As a child growing up inside the Washington Beltway, I learned early never to have much faith in politicians. Every few years new folks came to the city, promising “change” and leaving without having done much at all. The candidates and officials I did like never got the attention and promotions they deserved. And worst of all, those who claimed to be on my side were everlasting disappointments (read: Bill Clinton).
Somehow that cynical base inside me melted a little with the election of Barack Obama, and became a tiny puddle when he announced the American Graduation Initiative. Finally, a president who “got” it! As educators we were all working to prepare children for a full life, and that had to include a real shot at higher education. That meant finally giving sufficient resources to the colleges where the majority of those looking longingly at the American Dream were going to end up: community colleges.
My heart went pitter-patter when I heard Obama call community colleges an “undervalued asset” to the nation, one often treated like a “stepchild” and an “afterthought.” I felt real hope for the world my kids would grow up in when he summoned the “can-do American spirit” of community colleges everywhere to help transform the American economy.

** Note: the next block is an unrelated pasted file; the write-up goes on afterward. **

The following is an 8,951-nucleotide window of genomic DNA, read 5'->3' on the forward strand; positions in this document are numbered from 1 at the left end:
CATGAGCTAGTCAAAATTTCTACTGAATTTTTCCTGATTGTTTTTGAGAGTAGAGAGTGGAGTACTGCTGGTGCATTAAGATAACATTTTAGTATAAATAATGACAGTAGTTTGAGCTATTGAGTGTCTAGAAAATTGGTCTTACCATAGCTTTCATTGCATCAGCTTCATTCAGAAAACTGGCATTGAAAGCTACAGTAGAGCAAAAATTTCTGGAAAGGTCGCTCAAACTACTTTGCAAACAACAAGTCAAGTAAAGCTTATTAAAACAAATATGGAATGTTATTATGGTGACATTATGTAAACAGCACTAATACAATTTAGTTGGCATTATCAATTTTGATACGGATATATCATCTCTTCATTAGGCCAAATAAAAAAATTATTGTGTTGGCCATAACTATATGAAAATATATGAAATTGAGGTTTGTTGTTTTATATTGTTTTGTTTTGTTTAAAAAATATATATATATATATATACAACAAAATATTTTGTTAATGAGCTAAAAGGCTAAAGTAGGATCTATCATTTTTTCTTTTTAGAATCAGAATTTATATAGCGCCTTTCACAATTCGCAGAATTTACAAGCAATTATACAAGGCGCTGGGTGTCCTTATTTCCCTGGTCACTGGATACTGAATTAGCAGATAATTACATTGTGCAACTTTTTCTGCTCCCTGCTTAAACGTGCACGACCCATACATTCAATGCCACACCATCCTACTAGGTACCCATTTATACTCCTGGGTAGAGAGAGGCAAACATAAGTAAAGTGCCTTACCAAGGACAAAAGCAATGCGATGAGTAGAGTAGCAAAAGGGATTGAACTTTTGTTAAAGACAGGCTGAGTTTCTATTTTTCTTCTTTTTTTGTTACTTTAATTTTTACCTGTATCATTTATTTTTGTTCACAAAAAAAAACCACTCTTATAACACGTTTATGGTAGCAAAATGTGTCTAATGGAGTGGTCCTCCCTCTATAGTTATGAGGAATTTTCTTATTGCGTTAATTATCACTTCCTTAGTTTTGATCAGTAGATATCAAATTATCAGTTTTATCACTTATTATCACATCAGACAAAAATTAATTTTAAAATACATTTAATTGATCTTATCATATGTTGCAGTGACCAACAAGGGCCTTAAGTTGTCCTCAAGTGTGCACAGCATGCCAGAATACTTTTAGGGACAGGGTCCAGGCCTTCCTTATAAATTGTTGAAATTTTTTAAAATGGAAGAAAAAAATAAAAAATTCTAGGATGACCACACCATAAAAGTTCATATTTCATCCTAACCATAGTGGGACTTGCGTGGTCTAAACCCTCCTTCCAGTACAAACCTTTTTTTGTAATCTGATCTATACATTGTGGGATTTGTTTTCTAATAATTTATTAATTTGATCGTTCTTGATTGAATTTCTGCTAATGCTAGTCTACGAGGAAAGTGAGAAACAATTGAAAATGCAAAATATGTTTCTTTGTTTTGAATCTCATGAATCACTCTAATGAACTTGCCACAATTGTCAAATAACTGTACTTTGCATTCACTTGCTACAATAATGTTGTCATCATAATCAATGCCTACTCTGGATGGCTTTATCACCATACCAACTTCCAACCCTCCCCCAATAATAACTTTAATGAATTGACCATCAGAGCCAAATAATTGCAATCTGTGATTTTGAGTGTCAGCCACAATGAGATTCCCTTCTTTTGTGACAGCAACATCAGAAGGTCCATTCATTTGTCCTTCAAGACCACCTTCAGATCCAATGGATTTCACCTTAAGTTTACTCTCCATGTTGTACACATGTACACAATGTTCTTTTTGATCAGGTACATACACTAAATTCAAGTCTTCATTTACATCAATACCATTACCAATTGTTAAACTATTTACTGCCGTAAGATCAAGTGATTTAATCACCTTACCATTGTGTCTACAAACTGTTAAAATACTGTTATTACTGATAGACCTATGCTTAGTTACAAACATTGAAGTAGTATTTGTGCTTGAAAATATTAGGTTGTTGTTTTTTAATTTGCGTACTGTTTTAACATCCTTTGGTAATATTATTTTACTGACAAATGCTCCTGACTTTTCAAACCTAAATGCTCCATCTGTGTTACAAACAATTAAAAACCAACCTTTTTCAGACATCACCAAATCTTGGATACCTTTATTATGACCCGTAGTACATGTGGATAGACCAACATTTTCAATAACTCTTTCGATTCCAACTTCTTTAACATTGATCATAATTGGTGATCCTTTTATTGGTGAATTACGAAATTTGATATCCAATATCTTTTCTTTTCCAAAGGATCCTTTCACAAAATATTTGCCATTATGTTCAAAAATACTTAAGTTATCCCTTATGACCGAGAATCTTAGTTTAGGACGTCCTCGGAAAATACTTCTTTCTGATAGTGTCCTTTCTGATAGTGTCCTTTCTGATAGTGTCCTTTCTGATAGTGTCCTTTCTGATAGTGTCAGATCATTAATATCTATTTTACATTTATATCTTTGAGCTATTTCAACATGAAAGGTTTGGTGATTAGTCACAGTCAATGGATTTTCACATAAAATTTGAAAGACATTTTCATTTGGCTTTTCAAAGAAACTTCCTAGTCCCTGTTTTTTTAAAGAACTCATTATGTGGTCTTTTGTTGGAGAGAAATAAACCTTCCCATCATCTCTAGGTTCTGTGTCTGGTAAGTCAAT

I thought things had really changed.
Well, it looks like I was completely and utterly wrong. Today the American Graduation Initiative sits on the chopping block, thanks not only to the money-grubbing hands of banks but also to the Democrats’ fears of their powerful colleagues who throw their primary support to the nation’s Historically Black colleges and universities. Community colleges will soon learn that their place in this society hasn’t changed a bit– they are expected to accomodate our national desires for widespread college-going while getting next to no support in return. The students they serve– those without BA-educated parents or beaucoup bucks– will get a worse fate– locked out of the courses they need, crammed into overcrowded classrooms, expected to learn without any of the technological advancements of their counterparts.
This country has no heart for these kids. We claim to care enough to prepare them, to try and reform the k-12 system to get them ready for college– but we won’t take the necessary action to make sure college is ready for them. We’re rethinking NCLB to set them up for what, exactly?
So here I am, back where I started. Deeply suspicious and cynical, wondering what all the work was for. And hoping, really hoping, that I’m wrong. Maybe the Senate will come to its senses. Maybe.